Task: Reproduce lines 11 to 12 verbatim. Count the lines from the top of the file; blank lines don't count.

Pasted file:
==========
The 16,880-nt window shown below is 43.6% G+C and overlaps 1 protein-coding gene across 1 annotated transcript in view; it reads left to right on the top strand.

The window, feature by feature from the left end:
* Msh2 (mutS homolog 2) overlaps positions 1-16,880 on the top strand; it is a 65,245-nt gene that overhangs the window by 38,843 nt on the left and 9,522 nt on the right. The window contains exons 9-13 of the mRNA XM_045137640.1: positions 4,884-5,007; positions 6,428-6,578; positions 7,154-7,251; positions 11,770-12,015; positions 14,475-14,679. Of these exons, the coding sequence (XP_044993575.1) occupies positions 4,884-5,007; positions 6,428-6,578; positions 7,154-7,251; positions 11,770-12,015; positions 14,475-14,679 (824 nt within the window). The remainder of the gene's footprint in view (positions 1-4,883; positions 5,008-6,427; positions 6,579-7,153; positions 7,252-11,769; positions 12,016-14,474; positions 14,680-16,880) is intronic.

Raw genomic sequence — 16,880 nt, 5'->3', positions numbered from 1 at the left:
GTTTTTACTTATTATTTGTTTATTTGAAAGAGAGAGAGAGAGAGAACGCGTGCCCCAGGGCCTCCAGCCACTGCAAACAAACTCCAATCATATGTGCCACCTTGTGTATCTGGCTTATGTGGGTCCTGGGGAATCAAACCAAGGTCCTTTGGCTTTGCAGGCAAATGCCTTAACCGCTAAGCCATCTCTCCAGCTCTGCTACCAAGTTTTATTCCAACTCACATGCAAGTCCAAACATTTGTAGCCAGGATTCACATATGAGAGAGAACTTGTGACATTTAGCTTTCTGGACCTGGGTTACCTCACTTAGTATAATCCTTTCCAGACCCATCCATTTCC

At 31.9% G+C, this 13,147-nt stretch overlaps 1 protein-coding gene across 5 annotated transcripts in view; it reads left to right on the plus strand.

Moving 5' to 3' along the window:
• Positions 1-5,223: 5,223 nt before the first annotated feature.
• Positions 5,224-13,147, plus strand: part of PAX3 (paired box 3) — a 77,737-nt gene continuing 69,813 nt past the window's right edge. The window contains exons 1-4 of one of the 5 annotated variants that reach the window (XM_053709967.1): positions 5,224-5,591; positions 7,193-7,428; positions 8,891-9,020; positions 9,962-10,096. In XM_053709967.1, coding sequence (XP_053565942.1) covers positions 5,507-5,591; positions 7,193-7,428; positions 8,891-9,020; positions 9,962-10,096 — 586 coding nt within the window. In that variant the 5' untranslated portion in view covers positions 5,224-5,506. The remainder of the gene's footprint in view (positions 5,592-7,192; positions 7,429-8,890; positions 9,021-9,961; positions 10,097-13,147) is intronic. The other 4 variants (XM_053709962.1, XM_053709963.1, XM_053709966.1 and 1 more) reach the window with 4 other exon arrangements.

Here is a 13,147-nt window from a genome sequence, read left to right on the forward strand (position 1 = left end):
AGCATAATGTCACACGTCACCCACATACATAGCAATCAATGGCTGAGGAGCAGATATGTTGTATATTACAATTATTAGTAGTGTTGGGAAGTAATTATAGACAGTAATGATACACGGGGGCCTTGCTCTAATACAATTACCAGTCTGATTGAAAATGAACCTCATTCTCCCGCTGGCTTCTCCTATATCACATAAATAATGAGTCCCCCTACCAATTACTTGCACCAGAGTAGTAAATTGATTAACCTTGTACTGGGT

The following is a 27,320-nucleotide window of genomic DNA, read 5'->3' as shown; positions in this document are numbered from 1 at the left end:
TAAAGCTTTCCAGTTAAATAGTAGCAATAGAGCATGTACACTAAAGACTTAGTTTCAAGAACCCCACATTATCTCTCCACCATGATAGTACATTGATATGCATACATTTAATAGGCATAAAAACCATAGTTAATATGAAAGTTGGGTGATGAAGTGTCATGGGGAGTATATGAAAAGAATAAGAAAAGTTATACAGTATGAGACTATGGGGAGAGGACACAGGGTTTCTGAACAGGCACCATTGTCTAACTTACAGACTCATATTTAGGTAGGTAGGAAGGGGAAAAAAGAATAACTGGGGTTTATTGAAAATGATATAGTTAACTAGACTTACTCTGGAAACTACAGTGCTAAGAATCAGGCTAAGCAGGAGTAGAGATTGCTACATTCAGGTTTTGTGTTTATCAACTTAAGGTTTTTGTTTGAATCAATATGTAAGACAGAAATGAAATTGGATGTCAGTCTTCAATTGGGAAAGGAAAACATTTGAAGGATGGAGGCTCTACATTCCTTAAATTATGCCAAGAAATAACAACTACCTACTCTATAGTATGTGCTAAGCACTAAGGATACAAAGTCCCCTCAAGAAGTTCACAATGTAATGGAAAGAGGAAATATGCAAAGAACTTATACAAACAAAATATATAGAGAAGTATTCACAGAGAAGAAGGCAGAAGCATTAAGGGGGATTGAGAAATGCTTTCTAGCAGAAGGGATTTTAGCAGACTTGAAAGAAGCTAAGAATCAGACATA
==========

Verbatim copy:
AGCATAATGTCACACGTCACCCACATACATAGCAATCAATGGCTGAGGAGCAGATATGTTGTATATTACAATTATTAGTAGTGTTGGGAAGTAATTATAGACAGTAATGATACACGGGGGCCTTGCTCTAATACAATTACCAGTCTGATTGAAAATGAACCTCATTCTCCCGCTGGCTTCTCCTATATCACATAAATAATGAGTCCCCCTACCAATTACTTGCACCAGAGTAGTAAATTGATTAACCTTGTACTGGGT

The following is a 27,320-nucleotide window of genomic DNA, read 5'->3' as shown; positions in this document are numbered from 1 at the left end: